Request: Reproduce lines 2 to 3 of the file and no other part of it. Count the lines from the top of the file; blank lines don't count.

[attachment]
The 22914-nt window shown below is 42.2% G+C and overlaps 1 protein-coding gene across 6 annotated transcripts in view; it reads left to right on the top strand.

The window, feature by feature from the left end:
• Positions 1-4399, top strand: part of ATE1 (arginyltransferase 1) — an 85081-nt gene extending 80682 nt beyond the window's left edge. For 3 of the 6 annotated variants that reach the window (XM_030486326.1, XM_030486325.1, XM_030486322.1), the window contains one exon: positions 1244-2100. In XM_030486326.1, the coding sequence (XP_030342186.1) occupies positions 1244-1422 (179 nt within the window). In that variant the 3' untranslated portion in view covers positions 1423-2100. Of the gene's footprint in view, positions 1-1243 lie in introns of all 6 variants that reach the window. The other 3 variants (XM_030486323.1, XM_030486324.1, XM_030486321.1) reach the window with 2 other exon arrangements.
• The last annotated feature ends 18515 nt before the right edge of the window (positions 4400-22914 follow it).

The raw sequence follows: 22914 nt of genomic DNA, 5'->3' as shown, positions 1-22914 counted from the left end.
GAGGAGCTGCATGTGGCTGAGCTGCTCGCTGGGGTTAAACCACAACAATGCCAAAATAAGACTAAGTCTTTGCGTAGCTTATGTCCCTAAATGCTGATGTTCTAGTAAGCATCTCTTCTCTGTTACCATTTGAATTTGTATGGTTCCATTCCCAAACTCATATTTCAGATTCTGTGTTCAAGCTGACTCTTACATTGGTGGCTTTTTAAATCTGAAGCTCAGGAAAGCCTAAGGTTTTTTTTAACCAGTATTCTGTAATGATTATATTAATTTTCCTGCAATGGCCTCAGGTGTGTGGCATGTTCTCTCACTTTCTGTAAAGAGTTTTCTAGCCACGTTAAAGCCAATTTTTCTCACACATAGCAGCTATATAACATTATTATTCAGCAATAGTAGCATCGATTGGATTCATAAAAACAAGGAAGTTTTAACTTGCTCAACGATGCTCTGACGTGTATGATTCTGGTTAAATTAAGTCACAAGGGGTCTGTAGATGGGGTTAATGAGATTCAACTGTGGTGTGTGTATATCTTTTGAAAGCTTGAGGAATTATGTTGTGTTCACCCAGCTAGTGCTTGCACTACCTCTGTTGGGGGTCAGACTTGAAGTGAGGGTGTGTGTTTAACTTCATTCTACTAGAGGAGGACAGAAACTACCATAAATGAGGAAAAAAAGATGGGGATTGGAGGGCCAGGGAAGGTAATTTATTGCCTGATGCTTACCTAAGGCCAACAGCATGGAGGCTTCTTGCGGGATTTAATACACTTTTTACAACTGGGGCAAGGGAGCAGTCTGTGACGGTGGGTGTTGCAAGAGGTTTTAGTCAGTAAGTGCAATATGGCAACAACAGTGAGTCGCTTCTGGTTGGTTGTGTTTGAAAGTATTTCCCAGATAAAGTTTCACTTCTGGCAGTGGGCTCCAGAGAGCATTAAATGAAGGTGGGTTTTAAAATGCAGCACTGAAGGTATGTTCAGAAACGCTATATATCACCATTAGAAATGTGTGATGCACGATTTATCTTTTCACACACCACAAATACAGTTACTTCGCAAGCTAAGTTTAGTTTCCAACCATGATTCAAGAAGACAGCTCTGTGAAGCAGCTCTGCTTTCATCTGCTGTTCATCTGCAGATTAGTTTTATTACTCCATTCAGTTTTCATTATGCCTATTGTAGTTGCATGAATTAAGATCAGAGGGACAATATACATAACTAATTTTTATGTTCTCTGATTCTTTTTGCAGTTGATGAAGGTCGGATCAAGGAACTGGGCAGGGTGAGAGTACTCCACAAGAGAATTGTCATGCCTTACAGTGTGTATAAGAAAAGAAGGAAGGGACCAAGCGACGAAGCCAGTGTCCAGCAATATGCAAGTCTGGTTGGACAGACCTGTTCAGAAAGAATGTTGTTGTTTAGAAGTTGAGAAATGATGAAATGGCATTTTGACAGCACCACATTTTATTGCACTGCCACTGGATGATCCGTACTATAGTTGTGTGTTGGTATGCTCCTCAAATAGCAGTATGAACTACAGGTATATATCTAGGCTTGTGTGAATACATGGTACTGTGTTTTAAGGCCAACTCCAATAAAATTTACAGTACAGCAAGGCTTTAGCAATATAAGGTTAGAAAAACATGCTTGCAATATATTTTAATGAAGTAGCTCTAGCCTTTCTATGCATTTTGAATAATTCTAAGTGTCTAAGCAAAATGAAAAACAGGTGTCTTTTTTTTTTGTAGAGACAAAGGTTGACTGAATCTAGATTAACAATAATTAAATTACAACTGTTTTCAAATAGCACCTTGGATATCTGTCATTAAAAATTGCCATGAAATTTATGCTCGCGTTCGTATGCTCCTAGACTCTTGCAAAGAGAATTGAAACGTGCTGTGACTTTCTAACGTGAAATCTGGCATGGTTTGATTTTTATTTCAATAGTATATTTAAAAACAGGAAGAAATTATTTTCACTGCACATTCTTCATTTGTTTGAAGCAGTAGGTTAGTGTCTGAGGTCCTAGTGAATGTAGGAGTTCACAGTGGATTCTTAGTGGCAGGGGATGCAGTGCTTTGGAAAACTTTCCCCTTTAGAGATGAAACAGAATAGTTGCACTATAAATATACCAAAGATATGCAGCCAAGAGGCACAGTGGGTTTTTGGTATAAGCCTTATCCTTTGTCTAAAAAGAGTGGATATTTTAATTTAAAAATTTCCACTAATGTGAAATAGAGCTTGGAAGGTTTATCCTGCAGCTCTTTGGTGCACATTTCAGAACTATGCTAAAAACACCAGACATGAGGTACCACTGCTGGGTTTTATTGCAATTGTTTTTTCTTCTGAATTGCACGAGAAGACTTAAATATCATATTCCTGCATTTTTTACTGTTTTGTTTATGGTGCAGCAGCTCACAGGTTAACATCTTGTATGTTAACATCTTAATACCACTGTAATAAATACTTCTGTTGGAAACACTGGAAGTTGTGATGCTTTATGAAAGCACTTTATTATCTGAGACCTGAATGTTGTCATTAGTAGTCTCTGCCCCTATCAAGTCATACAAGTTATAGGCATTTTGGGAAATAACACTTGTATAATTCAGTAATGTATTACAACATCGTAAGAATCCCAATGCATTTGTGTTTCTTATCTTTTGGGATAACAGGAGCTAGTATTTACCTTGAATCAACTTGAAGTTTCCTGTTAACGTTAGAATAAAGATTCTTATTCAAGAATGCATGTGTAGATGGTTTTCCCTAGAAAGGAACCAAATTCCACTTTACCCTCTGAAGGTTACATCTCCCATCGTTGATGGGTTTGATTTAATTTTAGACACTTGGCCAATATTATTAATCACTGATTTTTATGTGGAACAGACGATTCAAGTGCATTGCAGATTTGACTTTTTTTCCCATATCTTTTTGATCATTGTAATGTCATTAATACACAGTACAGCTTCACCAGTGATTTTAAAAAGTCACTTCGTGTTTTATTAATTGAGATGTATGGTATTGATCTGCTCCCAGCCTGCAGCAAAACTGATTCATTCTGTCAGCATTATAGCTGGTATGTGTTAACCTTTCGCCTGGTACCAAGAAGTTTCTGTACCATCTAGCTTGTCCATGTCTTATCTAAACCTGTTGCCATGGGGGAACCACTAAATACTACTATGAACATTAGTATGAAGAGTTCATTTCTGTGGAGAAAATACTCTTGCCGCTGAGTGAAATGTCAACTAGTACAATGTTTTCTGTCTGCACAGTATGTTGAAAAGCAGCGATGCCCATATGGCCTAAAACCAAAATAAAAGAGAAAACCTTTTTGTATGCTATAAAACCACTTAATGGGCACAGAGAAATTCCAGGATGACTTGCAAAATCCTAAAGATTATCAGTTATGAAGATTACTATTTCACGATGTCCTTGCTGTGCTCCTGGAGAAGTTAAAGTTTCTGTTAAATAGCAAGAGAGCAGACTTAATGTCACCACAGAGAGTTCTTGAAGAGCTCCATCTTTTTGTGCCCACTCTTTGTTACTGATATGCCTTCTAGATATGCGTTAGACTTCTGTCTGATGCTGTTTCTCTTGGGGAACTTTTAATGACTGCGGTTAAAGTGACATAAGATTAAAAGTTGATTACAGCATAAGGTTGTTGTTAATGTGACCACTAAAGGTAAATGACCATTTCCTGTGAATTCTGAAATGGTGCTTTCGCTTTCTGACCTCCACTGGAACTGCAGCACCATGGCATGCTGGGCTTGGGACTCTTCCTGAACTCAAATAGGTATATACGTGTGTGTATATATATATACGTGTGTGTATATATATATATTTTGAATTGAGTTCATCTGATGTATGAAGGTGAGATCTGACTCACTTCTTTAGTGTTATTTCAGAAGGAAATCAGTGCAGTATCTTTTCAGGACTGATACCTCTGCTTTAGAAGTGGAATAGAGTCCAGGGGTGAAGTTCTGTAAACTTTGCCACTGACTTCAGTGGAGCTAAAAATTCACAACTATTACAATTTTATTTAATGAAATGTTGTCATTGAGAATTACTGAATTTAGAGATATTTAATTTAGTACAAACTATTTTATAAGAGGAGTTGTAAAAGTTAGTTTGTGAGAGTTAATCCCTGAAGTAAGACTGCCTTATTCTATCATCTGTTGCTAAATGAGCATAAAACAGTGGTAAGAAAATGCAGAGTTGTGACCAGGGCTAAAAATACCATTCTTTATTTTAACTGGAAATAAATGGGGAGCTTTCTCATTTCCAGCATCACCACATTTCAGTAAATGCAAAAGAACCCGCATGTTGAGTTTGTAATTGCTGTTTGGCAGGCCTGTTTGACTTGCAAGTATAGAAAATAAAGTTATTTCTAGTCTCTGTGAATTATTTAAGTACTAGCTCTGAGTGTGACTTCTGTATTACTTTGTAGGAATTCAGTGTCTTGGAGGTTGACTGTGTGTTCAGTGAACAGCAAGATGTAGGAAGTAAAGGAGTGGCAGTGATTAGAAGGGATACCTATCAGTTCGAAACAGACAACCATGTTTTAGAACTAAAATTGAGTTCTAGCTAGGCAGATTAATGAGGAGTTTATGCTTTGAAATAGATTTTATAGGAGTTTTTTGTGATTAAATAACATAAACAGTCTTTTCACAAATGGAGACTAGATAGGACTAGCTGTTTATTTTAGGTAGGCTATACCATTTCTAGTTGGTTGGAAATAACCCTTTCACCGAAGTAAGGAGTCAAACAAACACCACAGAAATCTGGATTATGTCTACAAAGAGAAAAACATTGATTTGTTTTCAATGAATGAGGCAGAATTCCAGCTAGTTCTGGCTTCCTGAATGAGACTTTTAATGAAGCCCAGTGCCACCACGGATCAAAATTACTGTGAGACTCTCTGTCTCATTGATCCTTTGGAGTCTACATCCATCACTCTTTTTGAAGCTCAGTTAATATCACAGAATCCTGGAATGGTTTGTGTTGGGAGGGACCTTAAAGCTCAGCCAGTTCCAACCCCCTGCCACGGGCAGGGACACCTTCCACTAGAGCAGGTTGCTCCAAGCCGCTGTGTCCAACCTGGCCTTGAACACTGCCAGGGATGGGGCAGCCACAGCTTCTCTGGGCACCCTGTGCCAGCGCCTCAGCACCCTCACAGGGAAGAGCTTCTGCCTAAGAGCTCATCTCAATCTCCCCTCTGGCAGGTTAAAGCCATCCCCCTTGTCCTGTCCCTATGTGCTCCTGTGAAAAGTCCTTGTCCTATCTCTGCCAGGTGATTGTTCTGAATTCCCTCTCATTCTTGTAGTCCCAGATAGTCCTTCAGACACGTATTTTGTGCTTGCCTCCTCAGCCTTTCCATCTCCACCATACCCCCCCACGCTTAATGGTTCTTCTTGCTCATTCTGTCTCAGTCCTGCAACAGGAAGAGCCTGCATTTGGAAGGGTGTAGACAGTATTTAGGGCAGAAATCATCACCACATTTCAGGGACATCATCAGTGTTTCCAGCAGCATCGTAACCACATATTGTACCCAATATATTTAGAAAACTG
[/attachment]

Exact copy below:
The window, feature by feature from the left end:
• Positions 1-4399, top strand: part of ATE1 (arginyltransferase 1) — an 85081-nt gene extending 80682 nt beyond the window's left edge. For 3 of the 6 annotated variants that reach the window (XM_030486326.1, XM_030486325.1, XM_030486322.1), the window contains one exon: positions 1244-2100. In XM_030486326.1, the coding sequence (XP_030342186.1) occupies positions 1244-1422 (179 nt within the window). In that variant the 3' untranslated portion in view covers positions 1423-2100. Of the gene's footprint in view, positions 1-1243 lie in introns of all 6 variants that reach the window. The other 3 variants (XM_030486323.1, XM_030486324.1, XM_030486321.1) reach the window with 2 other exon arrangements.